[u, r, q] = URQfun(t);


Making a user-defined function is especially good for 1) functions you use often and 2) functions that are too complicated to put in on one line. Note that you do not have to have to receive all the outputs every time. Using the URQfun function above, the code below will calculate the unit step, ramp, and quadratic but will only store the unit step and unit ramp because MATLAB has only asked for two outputs; the third output matrix passed from the function is lost:

%% create a vector with 100 values evenly spaced between -1 and 2
t = linspace(-1, 2, 100);
%% create vectors u and r which will hold the unit step and ramp
[u, r] = URQfun(t);


## nargin and nargout

When a function is called, two different values will exist in the function universe: nargin and nargout. These will report back how many input arguments were given when the function was called and how many output arguments were asked for. Image a function ArgCountDemo

function [ o1, o2, o3 ] = ArgCountDemo( i1, i2, i3 )
%% Counts the number of input arguments to the function for a given call
n_in = nargin
%% Counts the number of output arguments requests from the function for a given call
n_out = nargout
%% Put this in just so function has something to return...
o1=0; o2=0; o3=0;


If you run the following script:

echo on
ArgCountDemo;
ArgCountDemo([1 2 3]);
x = ArgCountDemo([1 2 3]);
[x, y] = ArgCountDemo([1 2 3], [4 5]);
[x, y, z] = ArgCountDemo([1 2 3], [4 5], [6 8; 7 9]);
echo off


you will get the following output (with extra linebreaks removed):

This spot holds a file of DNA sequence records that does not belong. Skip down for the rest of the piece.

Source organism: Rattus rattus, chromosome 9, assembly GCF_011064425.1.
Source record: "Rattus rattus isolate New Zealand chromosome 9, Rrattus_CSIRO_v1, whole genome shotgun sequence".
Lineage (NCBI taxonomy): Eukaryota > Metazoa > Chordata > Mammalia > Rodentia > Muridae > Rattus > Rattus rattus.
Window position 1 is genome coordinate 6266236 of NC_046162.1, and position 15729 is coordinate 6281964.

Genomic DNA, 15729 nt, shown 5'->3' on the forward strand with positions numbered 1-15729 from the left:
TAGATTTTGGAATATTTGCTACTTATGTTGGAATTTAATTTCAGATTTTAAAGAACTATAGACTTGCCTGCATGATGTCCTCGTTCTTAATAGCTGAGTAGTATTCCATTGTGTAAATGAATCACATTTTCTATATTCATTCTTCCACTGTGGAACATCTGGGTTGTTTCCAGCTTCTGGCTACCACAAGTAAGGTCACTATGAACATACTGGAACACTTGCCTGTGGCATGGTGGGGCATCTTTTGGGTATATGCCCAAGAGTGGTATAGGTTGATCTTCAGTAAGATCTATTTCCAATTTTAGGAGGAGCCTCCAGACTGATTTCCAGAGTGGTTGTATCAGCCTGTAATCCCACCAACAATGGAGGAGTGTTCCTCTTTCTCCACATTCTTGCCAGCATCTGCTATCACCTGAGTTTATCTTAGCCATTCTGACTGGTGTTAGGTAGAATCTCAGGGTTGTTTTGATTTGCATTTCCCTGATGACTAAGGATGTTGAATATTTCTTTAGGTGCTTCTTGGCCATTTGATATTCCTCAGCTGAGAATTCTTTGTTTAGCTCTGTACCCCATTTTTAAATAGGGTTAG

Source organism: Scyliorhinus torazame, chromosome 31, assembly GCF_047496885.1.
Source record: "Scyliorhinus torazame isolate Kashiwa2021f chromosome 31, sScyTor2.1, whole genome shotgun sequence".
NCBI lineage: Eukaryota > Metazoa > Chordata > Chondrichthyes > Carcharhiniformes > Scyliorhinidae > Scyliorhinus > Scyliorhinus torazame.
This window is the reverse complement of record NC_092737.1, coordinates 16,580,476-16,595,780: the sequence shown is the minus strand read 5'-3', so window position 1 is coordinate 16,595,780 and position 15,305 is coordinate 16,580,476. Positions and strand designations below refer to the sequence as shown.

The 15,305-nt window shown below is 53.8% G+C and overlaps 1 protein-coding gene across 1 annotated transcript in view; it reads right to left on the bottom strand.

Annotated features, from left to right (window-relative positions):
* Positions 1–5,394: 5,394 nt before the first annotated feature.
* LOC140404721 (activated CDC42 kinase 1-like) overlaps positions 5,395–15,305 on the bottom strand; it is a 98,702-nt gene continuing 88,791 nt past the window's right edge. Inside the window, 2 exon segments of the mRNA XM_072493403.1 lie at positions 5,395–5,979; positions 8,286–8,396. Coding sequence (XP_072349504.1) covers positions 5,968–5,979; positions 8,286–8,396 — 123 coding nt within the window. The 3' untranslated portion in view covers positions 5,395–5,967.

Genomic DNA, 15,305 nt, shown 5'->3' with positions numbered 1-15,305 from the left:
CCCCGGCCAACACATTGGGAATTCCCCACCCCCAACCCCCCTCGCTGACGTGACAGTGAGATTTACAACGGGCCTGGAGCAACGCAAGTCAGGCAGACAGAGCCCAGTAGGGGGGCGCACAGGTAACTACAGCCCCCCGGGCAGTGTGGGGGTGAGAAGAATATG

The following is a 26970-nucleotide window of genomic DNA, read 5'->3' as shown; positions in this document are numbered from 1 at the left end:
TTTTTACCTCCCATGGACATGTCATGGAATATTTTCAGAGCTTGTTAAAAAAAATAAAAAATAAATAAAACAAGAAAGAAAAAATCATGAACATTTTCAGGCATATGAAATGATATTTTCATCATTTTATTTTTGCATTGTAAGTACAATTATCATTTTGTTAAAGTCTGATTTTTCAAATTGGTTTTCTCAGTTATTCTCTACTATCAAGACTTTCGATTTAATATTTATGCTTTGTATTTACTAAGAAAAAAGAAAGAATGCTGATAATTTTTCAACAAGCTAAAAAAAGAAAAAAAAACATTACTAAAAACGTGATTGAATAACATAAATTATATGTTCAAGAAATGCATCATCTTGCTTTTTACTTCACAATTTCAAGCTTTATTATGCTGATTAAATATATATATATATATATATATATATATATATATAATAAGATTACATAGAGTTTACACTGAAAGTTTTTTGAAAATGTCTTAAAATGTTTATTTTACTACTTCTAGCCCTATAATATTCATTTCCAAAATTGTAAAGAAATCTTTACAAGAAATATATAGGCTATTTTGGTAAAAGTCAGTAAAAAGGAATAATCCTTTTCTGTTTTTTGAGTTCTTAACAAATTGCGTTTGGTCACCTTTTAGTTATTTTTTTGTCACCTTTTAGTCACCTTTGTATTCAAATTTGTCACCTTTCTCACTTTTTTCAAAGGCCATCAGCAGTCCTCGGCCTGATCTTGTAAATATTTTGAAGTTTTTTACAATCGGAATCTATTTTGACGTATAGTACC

ArgCountDemo;
n_in =
0
n_out =
0
ArgCountDemo([1 2 3]);
n_in =
1
n_out =
0
x = ArgCountDemo([1 2 3]);
n_in =
1
n_out =
1
[x, y] = ArgCountDemo([1 2 3], [4 5]);
n_in =
2
n_out =
2
[x, y, z] = ArgCountDemo([1 2 3], [4 5], [6 8; 7 9]);
n_in =
3
n_out =
3
echo off


## Comments in User-defined Functions and Function Help Files

Comments are allowed in user-defined functions just as they would be in scripts - all you need to do is put the % symbol before the line you want to make a comment. The main difference in functions versus scripts is that you can actually set up some of the comments to act as the local help file for the function. Whatever comments are directly below the function line are considered the help file. The "help file" ends with the first uncommented line, whether it is a blank space or a line of uncommenteed code. For example, assume the file inTOm.m contains the following text:

function MetersOut = inTOm(InchesIn)
% inTOm  Convert a measurement in inches to one in meters
%
% Synopsis: MetersOut = inTOm(InchesIn)
%
% Input:  InchesIn = measurement in inches
% Output: MetersOut = measurement in meters

% Multiply by 2.54 to get centimeters, then
% divide by 100 to get meters
MetersOut = InchesIn * 2.54 / 100;


If you type help inTOm in the command window, MATLAB will respond with:

  inTOm  Convert a measurement in inches to one in meters

Synopsis: MetersOut = inTOm(InchesIn)

Input:  InchesIn = measurement in inches
Output: MetersOut = measurement in meters